Self-storage exists so that people can keep extra possessions they don’t need at home or in the office in a safe place. You can store so many things, including furniture, clothes, musical instruments, documents, electronics, office supplies, and sometimes firearms. However, there are some items that self-storage facilities prohibit, most for obvious reasons. Tenants can get into serious legal trouble, or in the very least, banned from renting in a facility for these items. Explosives and Flammable Materials: It may seem like common sense to store the fireworks you didn’t use on July 4 so that you can enjoy them next year, but self-storage is not the place to put them. Any explosive or flammable materials, like gasoline, are a fire hazard and do not belong in a self-storage unit. Firearms: As mentioned above, some facilities do allow registered firearms in storage lockers. You will need to check with individual businesses. Our StorageFront article, Storing Your Firearms: Safe Options for Gun Storage, goes into great detail on this topic. Always check with your self-storage company on exactly what sorts of firearms are allowed and prohibited. Ammunition: While some facilities allow the storage of some firearms, they do not allow ammunition. Bullets fall under the “Explosives and Flammable Materials” category, but deserve emphasis. Hazardous and Noxious Materials: Is it corrosive, radioactive, or otherwise dangerous to life or property? Then no matter how well you have it sealed, keep it out of self-storage. Illegal Drugs: Illegal items of any sort do not belong in self-storage, but narcotics deserve a special mention. Never store, sell, or manufacture drugs using your self-storage unit. Live Plants or Animals: These living things belong at home where they can be well cared for, not locked up in a sunless room. If you store either of these, expect a visit from the police. Perishables: While it is acceptable to store canned food in a unit, any other food item does not belong. They will  bring in pests, cause mold, and create a disgusting environment. Stolen Goods: No matter the item, if it is a stolen good, then don’t put it in a storage locker. This could potentially get the self-storage company in trouble as well as the tenant. People: Sadly many areas are not very accommodating to our nation’s homeless population and a number of homeless individuals have been found living in self-storage facilities. If you suffer from homelessness, call 211 in the United States and ask for resources. Unfortunately, staying in a self-storage locker is not an option. Some have even put the bodies of dead relatives in units. If a relative has died, call your local morgue. These should be obvious, but you would be surprised what sometimes turns up in a storage unit. In addition to the items above, most self-storage companies prohibit these activities. Working: Do not use your locker as an office or a store front. It’s there to hold your belongings until you need them again, not for you to work at your desk, nor to sell anything. Many self-storage facilities even ask that you take your boxes home before you look through them at all.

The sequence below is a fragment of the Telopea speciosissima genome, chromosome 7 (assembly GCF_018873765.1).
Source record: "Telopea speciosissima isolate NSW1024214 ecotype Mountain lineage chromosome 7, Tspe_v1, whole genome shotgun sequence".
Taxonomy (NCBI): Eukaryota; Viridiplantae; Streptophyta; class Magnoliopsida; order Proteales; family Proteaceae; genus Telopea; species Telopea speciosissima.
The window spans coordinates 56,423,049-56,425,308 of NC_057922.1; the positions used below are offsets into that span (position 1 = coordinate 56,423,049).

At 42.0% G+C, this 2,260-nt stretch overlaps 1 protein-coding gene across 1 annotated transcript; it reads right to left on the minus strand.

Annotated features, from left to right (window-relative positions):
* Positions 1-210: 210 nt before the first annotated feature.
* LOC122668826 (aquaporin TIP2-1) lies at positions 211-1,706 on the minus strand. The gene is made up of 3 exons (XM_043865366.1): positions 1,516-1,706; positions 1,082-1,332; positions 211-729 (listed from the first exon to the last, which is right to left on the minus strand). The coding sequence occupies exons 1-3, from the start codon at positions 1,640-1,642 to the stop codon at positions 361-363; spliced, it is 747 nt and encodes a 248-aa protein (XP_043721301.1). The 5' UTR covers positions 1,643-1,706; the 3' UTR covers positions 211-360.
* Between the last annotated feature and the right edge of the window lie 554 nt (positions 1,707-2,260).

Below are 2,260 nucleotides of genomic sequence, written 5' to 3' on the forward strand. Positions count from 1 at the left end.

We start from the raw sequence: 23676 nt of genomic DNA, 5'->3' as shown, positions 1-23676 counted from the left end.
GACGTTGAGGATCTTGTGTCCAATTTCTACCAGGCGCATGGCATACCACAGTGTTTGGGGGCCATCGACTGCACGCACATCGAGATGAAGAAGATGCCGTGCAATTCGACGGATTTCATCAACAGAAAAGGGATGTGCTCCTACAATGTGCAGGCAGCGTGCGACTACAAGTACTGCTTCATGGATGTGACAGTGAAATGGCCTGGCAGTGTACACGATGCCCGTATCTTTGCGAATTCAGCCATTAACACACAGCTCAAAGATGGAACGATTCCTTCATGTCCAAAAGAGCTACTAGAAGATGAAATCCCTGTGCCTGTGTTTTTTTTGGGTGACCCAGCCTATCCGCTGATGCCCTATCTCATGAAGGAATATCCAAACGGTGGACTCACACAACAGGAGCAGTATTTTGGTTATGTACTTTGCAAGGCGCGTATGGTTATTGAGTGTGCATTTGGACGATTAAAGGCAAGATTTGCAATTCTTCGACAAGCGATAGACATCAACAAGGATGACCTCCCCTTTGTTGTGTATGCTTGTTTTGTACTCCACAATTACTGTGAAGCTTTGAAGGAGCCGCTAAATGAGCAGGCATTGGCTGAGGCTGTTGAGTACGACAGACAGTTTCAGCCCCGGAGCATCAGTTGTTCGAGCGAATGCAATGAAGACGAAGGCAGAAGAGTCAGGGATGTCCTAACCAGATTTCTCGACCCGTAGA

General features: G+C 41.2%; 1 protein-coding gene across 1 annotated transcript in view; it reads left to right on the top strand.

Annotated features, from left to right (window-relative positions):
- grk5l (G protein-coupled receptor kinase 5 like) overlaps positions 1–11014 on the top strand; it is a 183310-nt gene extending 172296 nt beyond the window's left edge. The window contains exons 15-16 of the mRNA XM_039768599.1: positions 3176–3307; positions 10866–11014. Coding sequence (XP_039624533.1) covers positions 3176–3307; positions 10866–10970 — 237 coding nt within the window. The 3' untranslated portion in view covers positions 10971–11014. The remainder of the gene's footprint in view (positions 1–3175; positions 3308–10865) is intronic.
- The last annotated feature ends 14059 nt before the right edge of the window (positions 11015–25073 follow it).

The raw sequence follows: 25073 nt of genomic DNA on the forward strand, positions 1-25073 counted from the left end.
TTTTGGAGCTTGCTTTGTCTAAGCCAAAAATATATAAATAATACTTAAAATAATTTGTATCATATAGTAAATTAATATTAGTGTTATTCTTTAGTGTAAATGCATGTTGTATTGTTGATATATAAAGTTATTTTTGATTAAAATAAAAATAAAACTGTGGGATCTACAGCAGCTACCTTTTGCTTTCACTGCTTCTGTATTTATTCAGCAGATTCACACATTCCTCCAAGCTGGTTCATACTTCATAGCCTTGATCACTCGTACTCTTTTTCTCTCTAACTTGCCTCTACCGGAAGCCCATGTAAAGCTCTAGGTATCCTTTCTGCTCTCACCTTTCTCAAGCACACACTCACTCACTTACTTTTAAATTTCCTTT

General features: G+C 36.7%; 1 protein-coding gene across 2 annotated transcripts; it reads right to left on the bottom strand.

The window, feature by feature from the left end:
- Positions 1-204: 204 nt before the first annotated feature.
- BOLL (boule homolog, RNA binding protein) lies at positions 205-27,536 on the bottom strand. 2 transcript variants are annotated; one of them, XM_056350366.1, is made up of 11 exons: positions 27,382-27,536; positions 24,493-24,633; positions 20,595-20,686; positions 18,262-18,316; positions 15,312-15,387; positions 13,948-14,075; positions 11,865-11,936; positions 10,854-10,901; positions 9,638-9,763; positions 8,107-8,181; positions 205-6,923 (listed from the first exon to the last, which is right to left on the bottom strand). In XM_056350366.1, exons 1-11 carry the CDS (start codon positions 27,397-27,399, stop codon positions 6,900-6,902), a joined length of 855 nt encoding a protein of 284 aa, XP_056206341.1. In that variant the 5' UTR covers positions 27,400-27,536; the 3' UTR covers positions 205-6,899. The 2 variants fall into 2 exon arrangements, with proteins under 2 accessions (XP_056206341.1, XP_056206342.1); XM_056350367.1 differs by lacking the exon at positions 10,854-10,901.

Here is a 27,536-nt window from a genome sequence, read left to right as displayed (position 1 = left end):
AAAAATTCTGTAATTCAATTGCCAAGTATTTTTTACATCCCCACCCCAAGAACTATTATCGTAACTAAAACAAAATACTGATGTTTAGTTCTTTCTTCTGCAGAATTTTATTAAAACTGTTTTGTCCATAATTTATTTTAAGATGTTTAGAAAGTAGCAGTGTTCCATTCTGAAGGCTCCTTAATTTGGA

Keep These Out of Self-Storage!